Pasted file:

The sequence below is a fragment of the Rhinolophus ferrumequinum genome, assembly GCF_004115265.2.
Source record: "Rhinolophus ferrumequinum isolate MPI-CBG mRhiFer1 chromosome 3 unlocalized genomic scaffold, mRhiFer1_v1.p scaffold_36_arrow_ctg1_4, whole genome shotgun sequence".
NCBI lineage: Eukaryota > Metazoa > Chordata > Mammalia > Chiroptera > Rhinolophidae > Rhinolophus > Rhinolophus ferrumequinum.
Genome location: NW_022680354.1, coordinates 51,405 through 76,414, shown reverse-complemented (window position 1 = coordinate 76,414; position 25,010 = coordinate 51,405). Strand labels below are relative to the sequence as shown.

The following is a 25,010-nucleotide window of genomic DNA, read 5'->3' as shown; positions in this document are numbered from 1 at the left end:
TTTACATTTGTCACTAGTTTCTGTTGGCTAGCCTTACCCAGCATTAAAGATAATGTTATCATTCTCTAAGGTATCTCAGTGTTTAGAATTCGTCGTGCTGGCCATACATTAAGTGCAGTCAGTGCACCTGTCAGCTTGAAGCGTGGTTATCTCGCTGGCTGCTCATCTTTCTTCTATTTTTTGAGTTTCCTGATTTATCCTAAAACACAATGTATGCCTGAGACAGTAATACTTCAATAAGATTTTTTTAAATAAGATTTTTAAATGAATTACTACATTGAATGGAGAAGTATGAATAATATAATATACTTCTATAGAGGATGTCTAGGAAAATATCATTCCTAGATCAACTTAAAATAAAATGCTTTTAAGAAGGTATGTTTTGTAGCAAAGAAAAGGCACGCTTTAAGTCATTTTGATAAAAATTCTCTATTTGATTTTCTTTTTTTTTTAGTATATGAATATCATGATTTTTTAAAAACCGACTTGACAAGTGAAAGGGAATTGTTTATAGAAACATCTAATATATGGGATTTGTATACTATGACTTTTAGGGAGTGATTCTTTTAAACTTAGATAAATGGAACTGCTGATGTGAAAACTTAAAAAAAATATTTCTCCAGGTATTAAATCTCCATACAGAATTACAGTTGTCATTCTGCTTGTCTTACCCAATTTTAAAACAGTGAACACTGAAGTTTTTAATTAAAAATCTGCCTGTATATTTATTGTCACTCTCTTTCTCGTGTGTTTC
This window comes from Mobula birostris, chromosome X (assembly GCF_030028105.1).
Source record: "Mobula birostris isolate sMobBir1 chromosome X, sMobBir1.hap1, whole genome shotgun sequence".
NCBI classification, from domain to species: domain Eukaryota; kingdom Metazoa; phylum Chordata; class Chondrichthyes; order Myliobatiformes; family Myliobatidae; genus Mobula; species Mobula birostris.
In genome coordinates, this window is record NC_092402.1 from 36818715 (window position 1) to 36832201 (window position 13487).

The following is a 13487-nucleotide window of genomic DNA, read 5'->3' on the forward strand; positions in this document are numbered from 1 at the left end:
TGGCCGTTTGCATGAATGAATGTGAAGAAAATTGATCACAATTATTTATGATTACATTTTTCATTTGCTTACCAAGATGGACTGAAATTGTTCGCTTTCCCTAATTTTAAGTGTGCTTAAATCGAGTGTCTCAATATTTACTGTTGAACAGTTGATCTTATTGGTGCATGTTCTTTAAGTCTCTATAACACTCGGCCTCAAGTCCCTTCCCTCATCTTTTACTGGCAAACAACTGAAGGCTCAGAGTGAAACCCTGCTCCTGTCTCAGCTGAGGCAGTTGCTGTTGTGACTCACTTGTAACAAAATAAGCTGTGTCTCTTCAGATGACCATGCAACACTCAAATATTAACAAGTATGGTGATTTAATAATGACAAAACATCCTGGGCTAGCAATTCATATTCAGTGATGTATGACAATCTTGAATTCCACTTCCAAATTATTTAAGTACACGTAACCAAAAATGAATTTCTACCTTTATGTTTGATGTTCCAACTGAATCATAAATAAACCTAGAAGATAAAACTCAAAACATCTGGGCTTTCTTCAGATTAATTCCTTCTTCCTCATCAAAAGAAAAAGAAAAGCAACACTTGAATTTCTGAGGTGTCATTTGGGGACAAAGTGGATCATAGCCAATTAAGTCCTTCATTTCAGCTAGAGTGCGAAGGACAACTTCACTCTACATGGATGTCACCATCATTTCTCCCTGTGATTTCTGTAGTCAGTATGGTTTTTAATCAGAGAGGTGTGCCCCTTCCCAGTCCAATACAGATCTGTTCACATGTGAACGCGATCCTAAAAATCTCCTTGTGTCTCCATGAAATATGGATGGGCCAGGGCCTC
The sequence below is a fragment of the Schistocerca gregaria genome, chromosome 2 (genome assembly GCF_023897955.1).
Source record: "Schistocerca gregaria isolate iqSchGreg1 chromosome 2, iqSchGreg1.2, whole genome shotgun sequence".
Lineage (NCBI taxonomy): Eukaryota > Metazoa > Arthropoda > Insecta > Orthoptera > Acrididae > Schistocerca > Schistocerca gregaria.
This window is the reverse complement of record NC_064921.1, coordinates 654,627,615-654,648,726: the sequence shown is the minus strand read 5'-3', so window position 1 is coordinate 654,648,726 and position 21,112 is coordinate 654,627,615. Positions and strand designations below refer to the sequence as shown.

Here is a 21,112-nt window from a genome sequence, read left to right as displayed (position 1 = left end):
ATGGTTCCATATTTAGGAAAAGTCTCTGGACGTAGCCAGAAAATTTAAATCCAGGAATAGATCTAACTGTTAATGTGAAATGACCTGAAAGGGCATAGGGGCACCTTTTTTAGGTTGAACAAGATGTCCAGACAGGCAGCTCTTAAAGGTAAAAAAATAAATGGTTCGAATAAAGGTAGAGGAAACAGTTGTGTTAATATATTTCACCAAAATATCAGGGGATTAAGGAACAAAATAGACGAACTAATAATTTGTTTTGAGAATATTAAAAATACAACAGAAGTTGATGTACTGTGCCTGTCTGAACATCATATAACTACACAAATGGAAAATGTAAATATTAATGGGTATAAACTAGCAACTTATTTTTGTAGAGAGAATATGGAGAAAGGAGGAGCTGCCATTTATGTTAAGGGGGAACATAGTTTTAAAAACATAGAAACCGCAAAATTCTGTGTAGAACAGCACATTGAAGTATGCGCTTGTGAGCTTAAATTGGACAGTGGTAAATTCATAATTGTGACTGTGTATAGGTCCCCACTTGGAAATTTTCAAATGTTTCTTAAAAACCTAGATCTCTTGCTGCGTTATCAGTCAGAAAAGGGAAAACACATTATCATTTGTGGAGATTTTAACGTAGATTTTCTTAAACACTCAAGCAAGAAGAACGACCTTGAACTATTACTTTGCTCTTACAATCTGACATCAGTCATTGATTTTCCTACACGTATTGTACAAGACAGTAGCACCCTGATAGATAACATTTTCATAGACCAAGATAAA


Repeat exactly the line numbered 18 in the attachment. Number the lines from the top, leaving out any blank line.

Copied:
ATGGTTCCATATTTAGGAAAAGTCTCTGGACGTAGCCAGAAAATTTAAATCCAGGAATAGATCTAACTGTTAATGTGAAATGACCTGAAAGGGCATAGGGGCACCTTTTTTAGGTTGAACAAGATGTCCAGACAGGCAGCTCTTAAAGGTAAAAAAATAAATGGTTCGAATAAAGGTAGAGGAAACAGTTGTGTTAATATATTTCACCAAAATATCAGGGGATTAAGGAACAAAATAGACGAACTAATAATTTGTTTTGAGAATATTAAAAATACAACAGAAGTTGATGTACTGTGCCTGTCTGAACATCATATAACTACACAAATGGAAAATGTAAATATTAATGGGTATAAACTAGCAACTTATTTTTGTAGAGAGAATATGGAGAAAGGAGGAGCTGCCATTTATGTTAAGGGGGAACATAGTTTTAAAAACATAGAAACCGCAAAATTCTGTGTAGAACAGCACATTGAAGTATGCGCTTGTGAGCTTAAATTGGACAGTGGTAAATTCATAATTGTGACTGTGTATAGGTCCCCACTTGGAAATTTTCAAATGTTTCTTAAAAACCTAGATCTCTTGCTGCGTTATCAGTCAGAAAAGGGAAAACACATTATCATTTGTGGAGATTTTAACGTAGATTTTCTTAAACACTCAAGCAAGAAGAACGACCTTGAACTATTACTTTGCTCTTACAATCTGACATCAGTCATTGATTTTCCTACACGTATTGTACAAGACAGTAGCACCCTGATAGATAACATTTTCATAGACCAAGATAAA